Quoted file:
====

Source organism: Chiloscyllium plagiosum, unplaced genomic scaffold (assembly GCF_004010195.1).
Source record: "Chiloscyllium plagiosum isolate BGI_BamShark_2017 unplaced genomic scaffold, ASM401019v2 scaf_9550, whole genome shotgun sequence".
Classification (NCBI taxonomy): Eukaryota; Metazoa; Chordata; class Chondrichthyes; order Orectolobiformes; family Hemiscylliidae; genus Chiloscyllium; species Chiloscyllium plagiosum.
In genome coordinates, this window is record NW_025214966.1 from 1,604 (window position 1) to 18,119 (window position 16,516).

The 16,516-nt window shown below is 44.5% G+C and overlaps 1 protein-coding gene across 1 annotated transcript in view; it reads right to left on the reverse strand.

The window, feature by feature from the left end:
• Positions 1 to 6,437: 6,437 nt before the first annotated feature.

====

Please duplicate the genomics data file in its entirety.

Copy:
Source organism: Chiloscyllium plagiosum, unplaced genomic scaffold (assembly GCF_004010195.1).
Source record: "Chiloscyllium plagiosum isolate BGI_BamShark_2017 unplaced genomic scaffold, ASM401019v2 scaf_9550, whole genome shotgun sequence".
Classification (NCBI taxonomy): Eukaryota; Metazoa; Chordata; class Chondrichthyes; order Orectolobiformes; family Hemiscylliidae; genus Chiloscyllium; species Chiloscyllium plagiosum.
In genome coordinates, this window is record NW_025214966.1 from 1,604 (window position 1) to 18,119 (window position 16,516).

The 16,516-nt window shown below is 44.5% G+C and overlaps 1 protein-coding gene across 1 annotated transcript in view; it reads right to left on the reverse strand.

The window, feature by feature from the left end:
• Positions 1 to 6,437: 6,437 nt before the first annotated feature.